Dr. Atul Gawande’s Article on Reducing the Waste of Unnecessary Healthcare
I’ve been a big fan of Dr. Atul Gawande’s writing for a long time (see previous posts about him and his work).
His latest article is out, which I was able to read last night. It just came out (or I first heard of it yesterday).
It’s a well written piece that talks about the waste of unnecessary care in this country. Gawande cites the 2012 Institute of Medicine study that says “unnecessary care” costs the U.S. $210 billion a year.
See this “toilet pie chart” that I made for a Gemba Academy webinar on waste a while back:
We are flushing money down the toilet.
Gawande’s piece highlights examples of people who received unnecessary care (including his mother and one of his own patients) or almost did.
From the article:
“The researchers called it “low-value care.” But, really, it was no-value care. They studied how often people received one of twenty-six tests or treatments that scientific and professional organizations have consistently determined to have no benefit or to be outright harmful. Their list included doing an EEG for an uncomplicated headache (EEGs are for diagnosing seizure disorders, not headaches), or doing a CT or MRI scan for low-back pain in patients without any signs of a neurological problem (studies consistently show that scanning such patients adds nothing except cost), or putting a coronary-artery stent in patients with stable cardiac disease (the likelihood of a heart attack or death after five years is unaffected by the stent). In just a single year, the researchers reported, twenty-five to forty-two per cent of Medicare patients received at least one of the twenty-six useless tests and treatments.”
He writes about situations where the risk of a procedure doesn’t seem to be outweighed by the benefits. There’s one shocking story where the doctors gauged a procedure a success (“We’re going to put this one in the win column”) even though the patient had suffered a stroke during the procedure and was like “the walking dead” afterward.
A lot of the unnecessary care increases risk and hurts outcomes (such as unnecessary CT scans causing higher cancer rates). Should every slow growing cancer (a “turtle”) be aggressively treated if the risks outweigh the benefits?
In the Lean methodology, value is defined by the patient (in terms of outcomes and quality of life, as Don Berwick has talked about). But, the doctors know more about medicine than we do as patients and they can be very influential in shaping our decisions, even if it’s not really the right thing for us. This is one way healthcare is far more complex than you or me buying a car where we can more specify “value” by deciding what we’re willing to pay for.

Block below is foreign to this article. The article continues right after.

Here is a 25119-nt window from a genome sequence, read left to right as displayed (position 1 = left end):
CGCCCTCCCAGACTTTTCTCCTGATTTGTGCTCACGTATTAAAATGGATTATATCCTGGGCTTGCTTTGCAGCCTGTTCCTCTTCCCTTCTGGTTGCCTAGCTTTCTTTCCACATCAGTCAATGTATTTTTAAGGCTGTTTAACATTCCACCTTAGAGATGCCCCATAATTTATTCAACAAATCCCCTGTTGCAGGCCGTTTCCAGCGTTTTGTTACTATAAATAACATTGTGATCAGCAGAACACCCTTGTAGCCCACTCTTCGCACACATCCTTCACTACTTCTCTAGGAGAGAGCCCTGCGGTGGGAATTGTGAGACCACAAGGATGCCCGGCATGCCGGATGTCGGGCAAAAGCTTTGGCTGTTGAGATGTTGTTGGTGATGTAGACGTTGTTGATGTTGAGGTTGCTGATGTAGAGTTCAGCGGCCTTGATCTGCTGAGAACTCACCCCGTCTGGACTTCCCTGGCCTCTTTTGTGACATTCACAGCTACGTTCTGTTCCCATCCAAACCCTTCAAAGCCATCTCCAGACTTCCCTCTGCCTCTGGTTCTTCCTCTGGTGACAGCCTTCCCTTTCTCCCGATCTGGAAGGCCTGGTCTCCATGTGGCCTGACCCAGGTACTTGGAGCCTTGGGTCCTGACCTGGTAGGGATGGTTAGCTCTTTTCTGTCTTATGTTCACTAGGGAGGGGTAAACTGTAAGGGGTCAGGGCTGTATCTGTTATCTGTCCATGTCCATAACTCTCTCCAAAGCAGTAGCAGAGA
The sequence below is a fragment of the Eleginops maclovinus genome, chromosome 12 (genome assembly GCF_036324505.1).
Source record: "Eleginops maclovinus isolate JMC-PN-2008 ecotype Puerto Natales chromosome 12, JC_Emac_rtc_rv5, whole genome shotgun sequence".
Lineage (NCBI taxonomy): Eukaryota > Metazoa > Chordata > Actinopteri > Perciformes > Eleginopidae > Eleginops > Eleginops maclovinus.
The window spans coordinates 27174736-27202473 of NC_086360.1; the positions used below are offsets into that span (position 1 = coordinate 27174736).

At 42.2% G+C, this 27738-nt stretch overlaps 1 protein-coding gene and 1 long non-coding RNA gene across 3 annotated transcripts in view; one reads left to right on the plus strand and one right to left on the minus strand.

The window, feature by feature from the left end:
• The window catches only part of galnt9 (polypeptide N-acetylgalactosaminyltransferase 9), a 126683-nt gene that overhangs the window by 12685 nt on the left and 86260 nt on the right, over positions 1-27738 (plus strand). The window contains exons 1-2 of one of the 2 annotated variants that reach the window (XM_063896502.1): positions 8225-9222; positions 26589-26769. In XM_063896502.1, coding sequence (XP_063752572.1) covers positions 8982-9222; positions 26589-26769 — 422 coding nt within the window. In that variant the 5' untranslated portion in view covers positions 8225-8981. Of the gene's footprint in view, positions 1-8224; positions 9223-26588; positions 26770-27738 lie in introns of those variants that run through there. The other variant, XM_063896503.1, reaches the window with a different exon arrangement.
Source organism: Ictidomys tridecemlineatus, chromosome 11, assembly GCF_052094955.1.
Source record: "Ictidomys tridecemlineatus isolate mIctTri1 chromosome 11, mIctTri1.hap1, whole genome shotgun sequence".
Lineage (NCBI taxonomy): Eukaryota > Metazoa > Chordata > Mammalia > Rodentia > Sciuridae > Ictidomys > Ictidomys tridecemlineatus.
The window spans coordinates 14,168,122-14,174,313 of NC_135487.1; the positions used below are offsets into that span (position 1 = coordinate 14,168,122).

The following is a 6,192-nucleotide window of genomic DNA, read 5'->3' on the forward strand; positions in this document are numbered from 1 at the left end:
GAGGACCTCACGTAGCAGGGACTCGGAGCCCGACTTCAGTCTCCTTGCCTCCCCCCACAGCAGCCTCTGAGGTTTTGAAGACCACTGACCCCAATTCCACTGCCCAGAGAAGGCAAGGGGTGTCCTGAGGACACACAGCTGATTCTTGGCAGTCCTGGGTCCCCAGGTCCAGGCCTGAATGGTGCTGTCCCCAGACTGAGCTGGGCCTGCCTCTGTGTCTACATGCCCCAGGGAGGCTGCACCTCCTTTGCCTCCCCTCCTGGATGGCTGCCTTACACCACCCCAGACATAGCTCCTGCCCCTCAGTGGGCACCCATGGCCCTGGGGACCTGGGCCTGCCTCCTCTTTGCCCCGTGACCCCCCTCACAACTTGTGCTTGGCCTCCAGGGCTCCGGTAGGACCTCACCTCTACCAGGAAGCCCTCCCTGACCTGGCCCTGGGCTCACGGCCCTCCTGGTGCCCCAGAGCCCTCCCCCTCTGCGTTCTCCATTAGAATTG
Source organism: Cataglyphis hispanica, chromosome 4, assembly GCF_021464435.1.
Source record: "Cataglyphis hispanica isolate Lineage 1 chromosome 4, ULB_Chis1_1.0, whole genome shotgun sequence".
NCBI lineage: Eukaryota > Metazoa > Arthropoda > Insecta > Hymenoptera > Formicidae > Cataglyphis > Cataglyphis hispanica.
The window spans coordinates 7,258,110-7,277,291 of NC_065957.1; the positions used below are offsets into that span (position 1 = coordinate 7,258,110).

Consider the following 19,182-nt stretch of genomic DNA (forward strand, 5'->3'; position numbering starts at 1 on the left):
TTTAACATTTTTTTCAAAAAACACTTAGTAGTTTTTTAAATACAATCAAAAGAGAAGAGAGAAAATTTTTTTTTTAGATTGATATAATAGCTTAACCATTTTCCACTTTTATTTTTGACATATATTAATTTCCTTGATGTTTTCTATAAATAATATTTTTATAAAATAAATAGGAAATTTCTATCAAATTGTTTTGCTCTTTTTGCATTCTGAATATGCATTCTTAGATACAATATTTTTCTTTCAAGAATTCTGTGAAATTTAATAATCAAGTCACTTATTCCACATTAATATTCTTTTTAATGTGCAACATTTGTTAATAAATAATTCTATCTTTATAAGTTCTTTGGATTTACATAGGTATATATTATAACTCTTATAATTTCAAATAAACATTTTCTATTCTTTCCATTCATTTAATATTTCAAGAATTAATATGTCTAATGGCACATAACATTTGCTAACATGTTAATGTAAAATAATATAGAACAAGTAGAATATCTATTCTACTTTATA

We often don’t have to pay more for choosing more healthcare, which is one distortion in the system.
“The virtuous patient is up against long odds, however. One major problem is what economists call information asymmetry. In 1963, Kenneth Arrow, who went on to win the Nobel Prize in Economics, demonstrated the severe disadvantages that buyers have when they know less about a good than the seller does. His prime example was health care. Doctors generally know more about the value of a given medical treatment than patients, who have little ability to determine the quality of the advice they are getting. Doctors, therefore, are in a powerful position. We can recommend care of little or no value because it enhances our incomes, because it’s our habit, or because we genuinely but incorrectly believe in it, and patients will tend to follow our recommendations.”
Gawande also revisits the excessively high healthcare costs in McAllen, Texas (which he wrote about in 2009). After the publication of the article, physicians focused on not recommending, for example, expensive home health care without considering the cost and tradeoffs. There were attempts to reduce outright fraud and other violations of the law. Also, Accountable Care Organizations (ACOs) helped reduce utilization by focusing on primary care and better chronic disease management, which has helped reduce costs and reduce mortality.
As Lean thinkers, we shouldn’t just pay attention to the “inefficiently delivered” part of the pie chart. We should support the efforts of clinicians and others who are trying to reduce unnecessary care or what we might call the “waste of overproduction” in Lean speak. We shouldn’t be trying to do the wrong things (provide the wrong care) righter.
What are your thoughts on the article? What is your organization doing to reduce unnecessary care? What more could be done?